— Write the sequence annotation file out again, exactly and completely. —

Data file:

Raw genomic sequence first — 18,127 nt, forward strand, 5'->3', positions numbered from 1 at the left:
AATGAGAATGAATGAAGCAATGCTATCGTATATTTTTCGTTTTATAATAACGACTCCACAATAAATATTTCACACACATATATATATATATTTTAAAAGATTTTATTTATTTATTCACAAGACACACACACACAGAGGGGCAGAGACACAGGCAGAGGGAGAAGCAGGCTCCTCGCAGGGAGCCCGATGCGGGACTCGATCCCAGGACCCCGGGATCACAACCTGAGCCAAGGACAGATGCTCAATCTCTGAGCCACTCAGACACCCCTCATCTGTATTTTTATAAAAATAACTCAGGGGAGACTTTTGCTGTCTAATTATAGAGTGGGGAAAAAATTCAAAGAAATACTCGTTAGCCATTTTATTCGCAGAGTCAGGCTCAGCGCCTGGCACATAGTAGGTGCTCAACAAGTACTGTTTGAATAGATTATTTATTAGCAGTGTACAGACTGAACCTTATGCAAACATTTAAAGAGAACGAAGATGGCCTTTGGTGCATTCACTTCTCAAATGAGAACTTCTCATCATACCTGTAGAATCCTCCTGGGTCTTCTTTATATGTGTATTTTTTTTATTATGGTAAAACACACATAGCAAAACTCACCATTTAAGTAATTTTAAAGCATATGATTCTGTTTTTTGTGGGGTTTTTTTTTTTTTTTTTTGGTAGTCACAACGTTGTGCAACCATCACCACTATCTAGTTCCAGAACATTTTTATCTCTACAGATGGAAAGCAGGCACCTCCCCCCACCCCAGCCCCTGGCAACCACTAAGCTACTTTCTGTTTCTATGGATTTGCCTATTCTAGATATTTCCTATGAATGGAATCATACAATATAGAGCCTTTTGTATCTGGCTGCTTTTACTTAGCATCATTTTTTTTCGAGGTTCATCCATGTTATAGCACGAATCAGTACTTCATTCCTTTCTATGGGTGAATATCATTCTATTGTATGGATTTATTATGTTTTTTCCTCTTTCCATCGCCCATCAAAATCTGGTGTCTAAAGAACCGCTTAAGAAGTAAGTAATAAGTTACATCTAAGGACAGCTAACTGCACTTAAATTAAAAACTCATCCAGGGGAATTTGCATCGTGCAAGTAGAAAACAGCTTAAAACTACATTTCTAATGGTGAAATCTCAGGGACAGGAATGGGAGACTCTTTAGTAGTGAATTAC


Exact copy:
Raw genomic sequence first — 18,127 nt, forward strand, 5'->3', positions numbered from 1 at the left:
AATGAGAATGAATGAAGCAATGCTATCGTATATTTTTCGTTTTATAATAACGACTCCACAATAAATATTTCACACACATATATATATATATTTTAAAAGATTTTATTTATTTATTCACAAGACACACACACACAGAGGGGCAGAGACACAGGCAGAGGGAGAAGCAGGCTCCTCGCAGGGAGCCCGATGCGGGACTCGATCCCAGGACCCCGGGATCACAACCTGAGCCAAGGACAGATGCTCAATCTCTGAGCCACTCAGACACCCCTCATCTGTATTTTTATAAAAATAACTCAGGGGAGACTTTTGCTGTCTAATTATAGAGTGGGGAAAAAATTCAAAGAAATACTCGTTAGCCATTTTATTCGCAGAGTCAGGCTCAGCGCCTGGCACATAGTAGGTGCTCAACAAGTACTGTTTGAATAGATTATTTATTAGCAGTGTACAGACTGAACCTTATGCAAACATTTAAAGAGAACGAAGATGGCCTTTGGTGCATTCACTTCTCAAATGAGAACTTCTCATCATACCTGTAGAATCCTCCTGGGTCTTCTTTATATGTGTATTTTTTTTATTATGGTAAAACACACATAGCAAAACTCACCATTTAAGTAATTTTAAAGCATATGATTCTGTTTTTTGTGGGGTTTTTTTTTTTTTTTTTTGGTAGTCACAACGTTGTGCAACCATCACCACTATCTAGTTCCAGAACATTTTTATCTCTACAGATGGAAAGCAGGCACCTCCCCCCACCCCAGCCCCTGGCAACCACTAAGCTACTTTCTGTTTCTATGGATTTGCCTATTCTAGATATTTCCTATGAATGGAATCATACAATATAGAGCCTTTTGTATCTGGCTGCTTTTACTTAGCATCATTTTTTTTCGAGGTTCATCCATGTTATAGCACGAATCAGTACTTCATTCCTTTCTATGGGTGAATATCATTCTATTGTATGGATTTATTATGTTTTTTCCTCTTTCCATCGCCCATCAAAATCTGGTGTCTAAAGAACCGCTTAAGAAGTAAGTAATAAGTTACATCTAAGGACAGCTAACTGCACTTAAATTAAAAACTCATCCAGGGGAATTTGCATCGTGCAAGTAGAAAACAGCTTAAAACTACATTTCTAATGGTGAAATCTCAGGGACAGGAATGGGAGACTCTTTAGTAGTGAATTAC